Happy Storm Watching!

Thunderstorms Arrived, Now Mainly Gone

April 20, 2016

9:45pm Wednesday…

For awhile things were getting exciting in the weather center with 3 different severe thunderstorm warnings for storms over the Cascades.  That was in the 4:30-6pm timeframe.  We saw large hail and then Hans Wipper from Skibowl sent us the best video of the day showing unusually large hail bringing traffic to a halt on U.S. 26 in the construction area west of Govy.

It appears the main lifting has moved north as we head towards 10pm.  So we are probably done with the storms, for sure if we don’t see something in the next 2 hours.  Here’s a chart showing all the cloud to ground strikes:


Everything was on the far east side of the metro area and then up into the Cascades.  Now I know almost everyone heard thunder and/or saw lightning strikes.  I know for a fact that our transmission tower was struck in the West Hills (engineer saw it), so it’s obvious lightning detection isn’t perfect.  Most likely there was plenty of cloud to cloud action too.  Hope you all enjoyed a little taste of the warm season.  We’ll have some short videos on our 10pm show as well.  Here’s a great pic from Happy Valley.  I love the play of the clouds obscuring Mt. Hood, the trees, the strike, and the scotch broom blooming.  Very nice.  Pic by Nathan Zaremskiy


Chief Meteorologist Mark Nelsen

Thunderstorm Chance This Evening

April 20, 2016

2:45pm Wednesday…


Looks like the first thunderstorms of the day have popped up right over the Bend area at 2:30pm.  Expect lots more on the radar screen over the next 8 hours or so.   Models are all showing increasingly unstable atmosphere over NW Oregon and SW Washington between now and 8pm.  We’ve got that unstable atmosphere, some moisture moving north with an upper-level wave of energy (shortwave), plus a strong low-level push of marine air surging into the valley between 5-8pm.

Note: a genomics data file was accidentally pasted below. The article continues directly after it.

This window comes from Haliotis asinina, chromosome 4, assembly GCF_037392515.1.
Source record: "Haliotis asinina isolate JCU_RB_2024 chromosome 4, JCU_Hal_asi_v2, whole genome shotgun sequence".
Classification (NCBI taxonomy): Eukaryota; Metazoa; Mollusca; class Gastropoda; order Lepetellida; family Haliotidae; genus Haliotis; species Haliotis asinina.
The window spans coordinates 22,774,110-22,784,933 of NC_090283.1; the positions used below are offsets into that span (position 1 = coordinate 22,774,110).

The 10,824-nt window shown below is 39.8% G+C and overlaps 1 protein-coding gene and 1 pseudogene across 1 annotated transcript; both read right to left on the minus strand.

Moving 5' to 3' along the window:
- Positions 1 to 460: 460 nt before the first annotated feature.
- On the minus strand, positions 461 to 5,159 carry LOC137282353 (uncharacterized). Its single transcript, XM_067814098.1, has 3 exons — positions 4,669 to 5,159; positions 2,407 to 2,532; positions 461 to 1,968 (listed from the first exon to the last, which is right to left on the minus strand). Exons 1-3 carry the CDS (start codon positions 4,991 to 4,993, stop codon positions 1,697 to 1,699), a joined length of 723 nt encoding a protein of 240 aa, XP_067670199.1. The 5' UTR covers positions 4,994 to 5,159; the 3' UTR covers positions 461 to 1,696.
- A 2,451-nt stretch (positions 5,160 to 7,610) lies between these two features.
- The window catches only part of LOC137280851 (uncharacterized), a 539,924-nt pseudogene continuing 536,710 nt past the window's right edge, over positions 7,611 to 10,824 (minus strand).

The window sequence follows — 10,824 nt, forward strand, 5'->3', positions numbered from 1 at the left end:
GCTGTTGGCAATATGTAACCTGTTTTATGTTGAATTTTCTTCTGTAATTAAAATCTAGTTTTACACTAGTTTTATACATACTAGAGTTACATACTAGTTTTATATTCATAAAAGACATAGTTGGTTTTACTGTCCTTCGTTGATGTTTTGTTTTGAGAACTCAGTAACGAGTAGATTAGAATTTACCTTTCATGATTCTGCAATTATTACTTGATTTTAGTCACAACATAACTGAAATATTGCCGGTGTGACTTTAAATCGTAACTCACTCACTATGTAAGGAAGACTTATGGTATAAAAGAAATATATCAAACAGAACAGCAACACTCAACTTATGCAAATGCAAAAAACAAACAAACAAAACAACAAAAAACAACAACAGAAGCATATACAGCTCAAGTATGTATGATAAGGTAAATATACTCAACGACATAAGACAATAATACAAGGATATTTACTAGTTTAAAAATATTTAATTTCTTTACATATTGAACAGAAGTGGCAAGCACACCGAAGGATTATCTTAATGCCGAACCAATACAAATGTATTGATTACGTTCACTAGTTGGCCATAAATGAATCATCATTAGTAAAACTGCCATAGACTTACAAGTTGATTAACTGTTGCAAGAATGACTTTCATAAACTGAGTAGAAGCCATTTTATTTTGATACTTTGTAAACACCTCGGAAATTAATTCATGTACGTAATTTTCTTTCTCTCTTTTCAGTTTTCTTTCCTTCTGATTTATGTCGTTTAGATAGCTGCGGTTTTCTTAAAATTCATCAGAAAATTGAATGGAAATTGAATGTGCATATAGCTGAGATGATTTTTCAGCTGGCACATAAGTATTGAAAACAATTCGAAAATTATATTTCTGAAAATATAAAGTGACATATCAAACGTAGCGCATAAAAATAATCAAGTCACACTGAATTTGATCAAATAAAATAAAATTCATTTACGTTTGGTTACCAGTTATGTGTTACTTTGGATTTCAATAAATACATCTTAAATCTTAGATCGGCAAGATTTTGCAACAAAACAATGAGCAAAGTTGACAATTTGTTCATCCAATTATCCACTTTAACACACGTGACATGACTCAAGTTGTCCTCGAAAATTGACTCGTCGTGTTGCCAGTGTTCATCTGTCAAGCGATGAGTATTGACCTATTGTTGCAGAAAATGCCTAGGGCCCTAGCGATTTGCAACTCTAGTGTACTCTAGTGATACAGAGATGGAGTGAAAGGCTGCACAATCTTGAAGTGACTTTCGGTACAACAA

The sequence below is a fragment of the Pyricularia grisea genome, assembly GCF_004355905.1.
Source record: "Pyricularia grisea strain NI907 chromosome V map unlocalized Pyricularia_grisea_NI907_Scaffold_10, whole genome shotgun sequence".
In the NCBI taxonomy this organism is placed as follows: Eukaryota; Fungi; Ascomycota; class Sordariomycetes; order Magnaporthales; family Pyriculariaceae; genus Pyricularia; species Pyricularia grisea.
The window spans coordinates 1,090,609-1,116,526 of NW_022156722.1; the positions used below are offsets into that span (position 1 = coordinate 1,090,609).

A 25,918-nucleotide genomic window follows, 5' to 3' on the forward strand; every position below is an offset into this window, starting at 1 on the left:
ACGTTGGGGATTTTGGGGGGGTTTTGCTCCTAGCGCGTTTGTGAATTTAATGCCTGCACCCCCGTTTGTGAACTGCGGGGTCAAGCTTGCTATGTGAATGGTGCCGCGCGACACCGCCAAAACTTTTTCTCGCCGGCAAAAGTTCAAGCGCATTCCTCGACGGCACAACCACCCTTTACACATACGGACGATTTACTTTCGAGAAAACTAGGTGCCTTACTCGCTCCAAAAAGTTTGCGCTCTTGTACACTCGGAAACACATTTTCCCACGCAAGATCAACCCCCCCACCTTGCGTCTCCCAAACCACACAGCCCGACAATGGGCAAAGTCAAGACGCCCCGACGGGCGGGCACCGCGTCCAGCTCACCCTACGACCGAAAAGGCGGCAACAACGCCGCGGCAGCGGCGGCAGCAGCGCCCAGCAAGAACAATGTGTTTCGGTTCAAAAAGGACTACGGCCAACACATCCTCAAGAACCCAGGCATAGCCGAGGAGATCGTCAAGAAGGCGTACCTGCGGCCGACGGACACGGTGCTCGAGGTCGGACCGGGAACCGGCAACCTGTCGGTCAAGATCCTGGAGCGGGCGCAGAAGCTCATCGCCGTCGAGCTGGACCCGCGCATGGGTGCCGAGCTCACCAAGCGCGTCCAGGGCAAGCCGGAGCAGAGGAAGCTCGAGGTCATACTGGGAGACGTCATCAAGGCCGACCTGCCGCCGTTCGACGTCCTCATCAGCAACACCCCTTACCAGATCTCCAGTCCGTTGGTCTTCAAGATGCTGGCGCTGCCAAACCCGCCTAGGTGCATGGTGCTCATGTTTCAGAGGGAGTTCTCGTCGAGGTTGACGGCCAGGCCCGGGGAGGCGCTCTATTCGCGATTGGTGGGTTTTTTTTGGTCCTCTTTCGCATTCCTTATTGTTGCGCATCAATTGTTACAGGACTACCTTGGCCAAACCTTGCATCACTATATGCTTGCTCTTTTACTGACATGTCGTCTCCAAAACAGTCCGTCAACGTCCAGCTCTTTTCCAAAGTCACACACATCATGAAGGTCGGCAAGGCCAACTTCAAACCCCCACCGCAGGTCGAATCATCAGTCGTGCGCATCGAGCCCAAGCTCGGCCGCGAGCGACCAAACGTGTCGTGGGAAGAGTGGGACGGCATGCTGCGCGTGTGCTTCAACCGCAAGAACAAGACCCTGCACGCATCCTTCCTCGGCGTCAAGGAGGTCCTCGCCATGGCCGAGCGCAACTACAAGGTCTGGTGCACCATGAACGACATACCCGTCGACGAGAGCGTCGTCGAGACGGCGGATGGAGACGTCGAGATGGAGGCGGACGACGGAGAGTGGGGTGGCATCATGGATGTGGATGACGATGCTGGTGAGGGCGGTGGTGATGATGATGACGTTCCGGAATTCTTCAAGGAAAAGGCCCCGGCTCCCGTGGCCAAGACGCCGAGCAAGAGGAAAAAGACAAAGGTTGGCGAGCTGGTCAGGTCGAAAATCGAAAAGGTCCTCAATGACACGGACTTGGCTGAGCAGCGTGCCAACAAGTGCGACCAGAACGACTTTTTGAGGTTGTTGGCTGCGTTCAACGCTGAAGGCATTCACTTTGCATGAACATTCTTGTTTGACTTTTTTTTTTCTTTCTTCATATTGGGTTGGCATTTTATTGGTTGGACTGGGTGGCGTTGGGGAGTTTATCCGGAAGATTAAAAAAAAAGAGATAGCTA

• Isolated thunderstorms build over the Cascades between now and 5pm, could see downpours and/or hail up there in spots
  • Thunderstorms will likely pop up in spots (not everyone will see one) in the lowlands from Eugene north into SW Washington after 5pm
  • Not everyone in the metro area will get a thunderstorm, but ANYONE could see one.  They will be randomly scattered around the area
  • Most likely metro area action will be in the 6-9pm timeframe.  Brief downpours and/or hail is possible
  • Expect wind gusts up to 30 mph between 6-9pm as cooler ocean air surges inland underneath the showers/storms.
  • After 9-10pm it’s over and then we’re dry until sunset Thursday.

I’ve seen better setups for thunder in our area, but this isn’t so bad…actually pretty decent for us.  Very similar setups have given us some nice thunder/lightning displays in the past.  Southeast flow aloft is always good, plus I’ve seen the marine push give a little added lift in the past as well.  That’s because it acts as a mini cold front plowing through the valley, pushing the warmer/unstable air up ahead of it.  Take a look at the WRF-GFS showing surface wind at 8pm.  Averaging SW 15-20 mph (that’s windy for a warm evening) running into the NW wind coming up the Columbia River.  I drew in the “convergence” area with the broad highlighter.  That convergence can sometimes work wonders too.


I’ve seen this in the past where storms bubble up right over that boundary.  Always fascinating to watch on radar of course.  The HRRR model is showing much of this nicely this afternoon.  Here’s the 7pm forecast from its latest run:


It also thinks there will be many dry areas.  Here’s the total precipitation outlook through early tomorrow (all of it this evening) from the last two hourly runs of that model: